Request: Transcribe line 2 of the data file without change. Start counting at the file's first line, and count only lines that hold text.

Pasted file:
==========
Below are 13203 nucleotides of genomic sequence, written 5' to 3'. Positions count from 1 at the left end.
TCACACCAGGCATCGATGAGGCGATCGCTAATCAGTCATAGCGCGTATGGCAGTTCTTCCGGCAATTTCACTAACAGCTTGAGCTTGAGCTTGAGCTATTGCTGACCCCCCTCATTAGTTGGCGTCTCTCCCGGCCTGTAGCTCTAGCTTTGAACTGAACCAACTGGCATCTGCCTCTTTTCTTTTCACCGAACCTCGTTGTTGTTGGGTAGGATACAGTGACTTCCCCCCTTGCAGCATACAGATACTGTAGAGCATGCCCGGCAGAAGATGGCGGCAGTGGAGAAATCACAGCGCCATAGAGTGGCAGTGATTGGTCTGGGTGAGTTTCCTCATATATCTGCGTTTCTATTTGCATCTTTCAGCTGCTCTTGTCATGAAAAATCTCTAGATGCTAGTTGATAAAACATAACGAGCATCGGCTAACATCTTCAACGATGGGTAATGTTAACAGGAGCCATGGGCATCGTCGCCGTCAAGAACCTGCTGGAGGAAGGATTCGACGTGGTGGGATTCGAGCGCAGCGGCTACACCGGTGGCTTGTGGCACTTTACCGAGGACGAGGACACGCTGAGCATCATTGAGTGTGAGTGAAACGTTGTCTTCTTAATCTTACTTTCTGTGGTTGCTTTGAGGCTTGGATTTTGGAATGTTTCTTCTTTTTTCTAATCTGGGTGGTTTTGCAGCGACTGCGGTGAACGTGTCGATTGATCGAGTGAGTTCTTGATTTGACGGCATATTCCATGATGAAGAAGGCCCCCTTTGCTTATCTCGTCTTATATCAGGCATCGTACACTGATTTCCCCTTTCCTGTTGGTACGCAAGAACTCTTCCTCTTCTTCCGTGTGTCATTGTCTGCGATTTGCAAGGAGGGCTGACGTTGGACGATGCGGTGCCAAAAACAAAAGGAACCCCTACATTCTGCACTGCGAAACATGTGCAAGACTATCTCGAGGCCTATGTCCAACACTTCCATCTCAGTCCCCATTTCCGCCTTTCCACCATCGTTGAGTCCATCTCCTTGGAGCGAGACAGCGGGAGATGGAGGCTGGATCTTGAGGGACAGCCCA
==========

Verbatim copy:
TCACACCAGGCATCGATGAGGCGATCGCTAATCAGTCATAGCGCGTATGGCAGTTCTTCCGGCAATTTCACTAACAGCTTGAGCTTGAGCTTGAGCTATTGCTGACCCCCCTCATTAGTTGGCGTCTCTCCCGGCCTGTAGCTCTAGCTTTGAACTGAACCAACTGGCATCTGCCTCTTTTCTTTTCACCGAACCTCGTTGTTGTTGGGTAGGATACAGTGACTTCCCCCCTTGCAGCATACAGATACTGTAGAGCATGCCCGGCAGAAGATGGCGGCAGTGGAGAAATCACAGCGCCATAGAGTGGCAGTGATTGGTCTGGGTGAGTTTCCTCATATATCTGCGTTTCTATTTGCATCTTTCAGCTGCTCTTGTCATGAAAAATCTCTAGATGCTAGTTGATAAAACATAACGAGCATCGGCTAACATCTTCAACGATGGGTAATGTTAACAGGAGCCATGGGCATCGTCGCCGTCAAGAACCTGCTGGAGGAAGGATTCGACGTGGTGGGATTCGAGCGCAGCGGCTACACCGGTGGCTTGTGGCACTTTACCGAGGACGAGGACACGCTGAGCATCATTGAGTGTGAGTGAAACGTTGTCTTCTTAATCTTACTTTCTGTGGTTGCTTTGAGGCTTGGATTTTGGAATGTTTCTTCTTTTTTCTAATCTGGGTGGTTTTGCAGCGACTGCGGTGAACGTGTCGATTGATCGAGTGAGTTCTTGATTTGACGGCATATTCCATGATGAAGAAGGCCCCCTTTGCTTATCTCGTCTTATATCAGGCATCGTACACTGATTTCCCCTTTCCTGTTGGTACGCAAGAACTCTTCCTCTTCTTCCGTGTGTCATTGTCTGCGATTTGCAAGGAGGGCTGACGTTGGACGATGCGGTGCCAAAAACAAAAGGAACCCCTACATTCTGCACTGCGAAACATGTGCAAGACTATCTCGAGGCCTATGTCCAACACTTCCATCTCAGTCCCCATTTCCGCCTTTCCACCATCGTTGAGTCCATCTCCTTGGAGCGAGACAGCGGGAGATGGAGGCTGGATCTTGAGGGACAGCCCA